Clarence Jordan, the Southern Baptist radical who started an inter-racial farming community in Southwest Georgia in 1942, used to tell a story about a time when he was invited to preach at a big, fancy church in the city. The pastor showed Jordan around his mid-20th century version of a mega church, celebrating the merits of an education wing, an office suite, and an expansive sanctuary. Standing outside, the pastor pointed to the top of the church’s steeple and said, “You see that golden cross up there? The cross alone cost us $10,000.”
“Well,” Jordan said to his host, “I hate to be the one to tell you, but you got swindled. Time was when you could get one of those for free.”
Like all the prophets before him, Jordan wasn’t much impressed by tall towers in the big city. After all, his Lord Jesus had said to his disciples when they were impressed by Jerusalem’s temple, “Not one stone will be left upon another.” God is building up a new world, but its glory is not manifest in tall towers and great cities. The glory of the God Movement is the grace of its God.
Jonah, the prophet for this third week of #RacialJusticeEpiphany, knew this about God. It turns out that God’s grace was the thing that got under Jonah’s skin more than anything else. “That is why I fled to Tarshish in the beginning,” the reluctant prophet shouts, berating his God at the end of his story. “I knew that you are a gracious God, and merciful, slow to anger and abounding in steadfast love, and ready to relent from punishing.” Jonah says he’d rather die than face the radical grace of this God.
It’s a story that can be hard for white folks to understand.
But I recall an honest conversation in a black church parking lot that made clear the nature of God’s radical grace for me. It was not the sort of conversation that almost never happens at a racial reconciliation workshop or a Martin Luther King luncheon. No, this revelation was a gift from a sister who, for whatever reason, had decided over time that she could trust me. We were talking about collard greens or the weather or something equally banal. We were, after years of being members of the same church, just talking.
Then, out of the blue, she said to me, “You know, I used to hate all white people.”
“I don’t doubt it,” I said. “I’m sure you had plenty of reason.”
“My daddy raised me to believe that I could do anything I set my mind to. So I studied hard and did well in school. Then, I went to college. I told them I wanted to study architecture, but the professor said a black woman would never be an architect. I told that white man I’d be the first, and I refused to change my major. But you know what he did: he changed my answers on the entrance exam so I would fail. I was so mad I swore I’d hate white people til my dying day.”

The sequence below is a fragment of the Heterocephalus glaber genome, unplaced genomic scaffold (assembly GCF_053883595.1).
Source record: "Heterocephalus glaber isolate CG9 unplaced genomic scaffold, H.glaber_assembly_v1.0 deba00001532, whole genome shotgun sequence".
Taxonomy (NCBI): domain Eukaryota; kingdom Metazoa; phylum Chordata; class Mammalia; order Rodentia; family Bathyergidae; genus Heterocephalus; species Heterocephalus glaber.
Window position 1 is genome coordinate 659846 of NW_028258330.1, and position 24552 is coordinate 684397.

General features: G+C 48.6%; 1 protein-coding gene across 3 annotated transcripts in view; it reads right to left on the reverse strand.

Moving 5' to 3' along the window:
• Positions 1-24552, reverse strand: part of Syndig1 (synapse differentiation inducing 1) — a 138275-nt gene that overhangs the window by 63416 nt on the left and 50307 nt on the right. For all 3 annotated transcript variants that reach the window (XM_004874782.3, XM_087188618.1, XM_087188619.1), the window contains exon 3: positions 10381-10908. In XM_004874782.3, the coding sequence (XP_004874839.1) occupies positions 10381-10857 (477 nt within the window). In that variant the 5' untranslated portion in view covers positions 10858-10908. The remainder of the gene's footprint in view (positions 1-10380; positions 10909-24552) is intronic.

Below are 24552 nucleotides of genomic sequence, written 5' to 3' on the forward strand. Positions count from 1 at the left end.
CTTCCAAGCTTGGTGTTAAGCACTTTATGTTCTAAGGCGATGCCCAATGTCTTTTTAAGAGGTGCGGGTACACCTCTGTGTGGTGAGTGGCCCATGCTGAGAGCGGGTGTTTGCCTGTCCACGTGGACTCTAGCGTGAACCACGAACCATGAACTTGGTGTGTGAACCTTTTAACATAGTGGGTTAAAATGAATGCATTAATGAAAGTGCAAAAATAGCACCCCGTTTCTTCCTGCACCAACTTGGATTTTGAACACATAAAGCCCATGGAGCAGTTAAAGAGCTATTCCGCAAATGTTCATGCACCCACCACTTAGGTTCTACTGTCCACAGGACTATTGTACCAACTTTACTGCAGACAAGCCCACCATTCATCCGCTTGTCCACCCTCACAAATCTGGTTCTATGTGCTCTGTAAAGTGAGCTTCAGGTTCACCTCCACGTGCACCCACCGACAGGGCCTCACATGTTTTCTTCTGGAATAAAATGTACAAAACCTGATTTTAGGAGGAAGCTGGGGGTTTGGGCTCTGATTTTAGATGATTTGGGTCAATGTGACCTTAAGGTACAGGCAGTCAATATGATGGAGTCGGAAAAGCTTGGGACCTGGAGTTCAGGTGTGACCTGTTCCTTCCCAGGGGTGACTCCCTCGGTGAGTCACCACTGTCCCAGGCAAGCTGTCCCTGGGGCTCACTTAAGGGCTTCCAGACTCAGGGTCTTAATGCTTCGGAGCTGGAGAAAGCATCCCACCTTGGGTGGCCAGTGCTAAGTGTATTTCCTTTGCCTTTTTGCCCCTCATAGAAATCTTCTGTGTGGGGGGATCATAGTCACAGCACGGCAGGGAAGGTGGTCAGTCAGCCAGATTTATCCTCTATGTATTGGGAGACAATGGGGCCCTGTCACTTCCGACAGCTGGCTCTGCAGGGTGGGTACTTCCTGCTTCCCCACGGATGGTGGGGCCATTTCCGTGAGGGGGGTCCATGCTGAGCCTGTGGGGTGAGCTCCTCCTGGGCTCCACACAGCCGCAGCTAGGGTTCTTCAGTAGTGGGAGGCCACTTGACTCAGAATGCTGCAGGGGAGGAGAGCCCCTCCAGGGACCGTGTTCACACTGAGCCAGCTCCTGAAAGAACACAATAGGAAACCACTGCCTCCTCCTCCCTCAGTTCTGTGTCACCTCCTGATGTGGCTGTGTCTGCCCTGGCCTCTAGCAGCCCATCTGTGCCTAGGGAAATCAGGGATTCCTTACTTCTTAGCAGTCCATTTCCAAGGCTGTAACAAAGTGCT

Terrible, yes. But it’s one experience, white folks might say. You can’t blame all white people for one person’s narrow-mindedness.
But my sister at church knew what Clarence Jordan knew about America—what Jonah knew about Nineveh, which is why he refused his assignment from the start. Tall towers and great cities are built on the backs of the people who, for whatever reason, have been deemed expendable by a society. For 500 years in the West, the primary justification for the expendability of human life has been race. This isn’t just one person’s meanness. It is the internalized bias of everyone and the systemic reality of our culture. My sister didn’t hate white people because of one professor. She hated us because she could see clearly that we have been exhalted by the same system that has denigrated her for one reason and one reason only—because of the color of her skin.
That much I understood. But I was curious why she said, “I used to hate all white people.”
“What changed?” I asked.
“Well, at church one day my daddy was preaching, and he said God is a God of love. ‘If you want to be with God, you’ve got to get on board with love. Because hating,’ he said, ‘will send you to hell.’ Well, I got to thinking about how many whit folk gonna be in hell, and I said, ‘ My Lord, I better love ‘em now or I’m gonna have to deal with ‘em for eternity.”
Dr. Cornel West calls that the “radical love ethic” of Afro-American Christianity. It is, in short, the sign and wonder that most persuades me of the gospel’s power—namely, that a people who were not Christian could be stolen from their homes and enslaved by people who called themselves Christian only to trust Jesus and show their oppressors what Christianity means.
It is, as my sister suggested that day, a terribly and terrifying grace. Which is why we can all sympathize with poor Jonah. But we must also attend to the reality he witnessed: that all of Nineveh, from the king down to the cattled, repented and joined the God Movement.
That, in the end, might be the most frightening revelation of all for us: that God’s grace is real in the radical love ethic of Afro-American Christianity—and that, even more—our future depends on turning toward the radical grace of their God.